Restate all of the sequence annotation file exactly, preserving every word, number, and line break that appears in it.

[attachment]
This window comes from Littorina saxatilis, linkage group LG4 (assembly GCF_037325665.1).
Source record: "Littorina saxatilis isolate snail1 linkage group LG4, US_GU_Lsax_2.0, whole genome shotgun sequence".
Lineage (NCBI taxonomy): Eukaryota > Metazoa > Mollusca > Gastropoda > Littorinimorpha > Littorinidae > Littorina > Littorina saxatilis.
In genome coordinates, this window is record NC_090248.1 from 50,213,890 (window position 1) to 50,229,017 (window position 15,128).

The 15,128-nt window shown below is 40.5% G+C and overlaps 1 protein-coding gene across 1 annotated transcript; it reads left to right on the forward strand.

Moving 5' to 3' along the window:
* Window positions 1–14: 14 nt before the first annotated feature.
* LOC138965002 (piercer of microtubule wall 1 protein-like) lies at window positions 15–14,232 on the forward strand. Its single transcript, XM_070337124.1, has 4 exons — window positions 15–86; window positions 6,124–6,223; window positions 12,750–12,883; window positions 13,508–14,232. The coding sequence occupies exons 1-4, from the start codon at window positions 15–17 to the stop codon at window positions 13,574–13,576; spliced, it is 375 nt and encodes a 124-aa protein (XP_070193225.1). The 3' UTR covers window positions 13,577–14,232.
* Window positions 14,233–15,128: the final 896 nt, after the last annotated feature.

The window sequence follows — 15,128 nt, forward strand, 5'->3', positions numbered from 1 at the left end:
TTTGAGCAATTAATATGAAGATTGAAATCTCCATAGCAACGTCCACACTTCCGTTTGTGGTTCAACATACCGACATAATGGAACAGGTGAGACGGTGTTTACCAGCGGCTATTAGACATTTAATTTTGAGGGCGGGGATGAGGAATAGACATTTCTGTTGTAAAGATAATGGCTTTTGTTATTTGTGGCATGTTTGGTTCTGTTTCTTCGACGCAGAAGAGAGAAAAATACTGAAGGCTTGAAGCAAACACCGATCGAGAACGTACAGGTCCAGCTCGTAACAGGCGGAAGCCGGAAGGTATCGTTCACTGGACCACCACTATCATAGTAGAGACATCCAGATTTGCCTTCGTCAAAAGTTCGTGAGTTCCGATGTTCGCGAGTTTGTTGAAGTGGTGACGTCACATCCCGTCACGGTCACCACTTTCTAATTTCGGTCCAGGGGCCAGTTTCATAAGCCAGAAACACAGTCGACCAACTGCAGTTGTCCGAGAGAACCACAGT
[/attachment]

This window comes from Littorina saxatilis, linkage group LG4 (assembly GCF_037325665.1).
Source record: "Littorina saxatilis isolate snail1 linkage group LG4, US_GU_Lsax_2.0, whole genome shotgun sequence".
Lineage (NCBI taxonomy): Eukaryota > Metazoa > Mollusca > Gastropoda > Littorinimorpha > Littorinidae > Littorina > Littorina saxatilis.
In genome coordinates, this window is record NC_090248.1 from 50,213,890 (window position 1) to 50,229,017 (window position 15,128).

The 15,128-nt window shown below is 40.5% G+C and overlaps 1 protein-coding gene across 1 annotated transcript; it reads left to right on the forward strand.

Moving 5' to 3' along the window:
* Window positions 1–14: 14 nt before the first annotated feature.
* LOC138965002 (piercer of microtubule wall 1 protein-like) lies at window positions 15–14,232 on the forward strand. Its single transcript, XM_070337124.1, has 4 exons — window positions 15–86; window positions 6,124–6,223; window positions 12,750–12,883; window positions 13,508–14,232. The coding sequence occupies exons 1-4, from the start codon at window positions 15–17 to the stop codon at window positions 13,574–13,576; spliced, it is 375 nt and encodes a 124-aa protein (XP_070193225.1). The 3' UTR covers window positions 13,577–14,232.
* Window positions 14,233–15,128: the final 896 nt, after the last annotated feature.

The window sequence follows — 15,128 nt, forward strand, 5'->3', positions numbered from 1 at the left end:
TTTGAGCAATTAATATGAAGATTGAAATCTCCATAGCAACGTCCACACTTCCGTTTGTGGTTCAACATACCGACATAATGGAACAGGTGAGACGGTGTTTACCAGCGGCTATTAGACATTTAATTTTGAGGGCGGGGATGAGGAATAGACATTTCTGTTGTAAAGATAATGGCTTTTGTTATTTGTGGCATGTTTGGTTCTGTTTCTTCGACGCAGAAGAGAGAAAAATACTGAAGGCTTGAAGCAAACACCGATCGAGAACGTACAGGTCCAGCTCGTAACAGGCGGAAGCCGGAAGGTATCGTTCACTGGACCACCACTATCATAGTAGAGACATCCAGATTTGCCTTCGTCAAAAGTTCGTGAGTTCCGATGTTCGCGAGTTTGTTGAAGTGGTGACGTCACATCCCGTCACGGTCACCACTTTCTAATTTCGGTCCAGGGGCCAGTTTCATAAGCCAGAAACACAGTCGACCAACTGCAGTTGTCCGAGAGAACCACAGT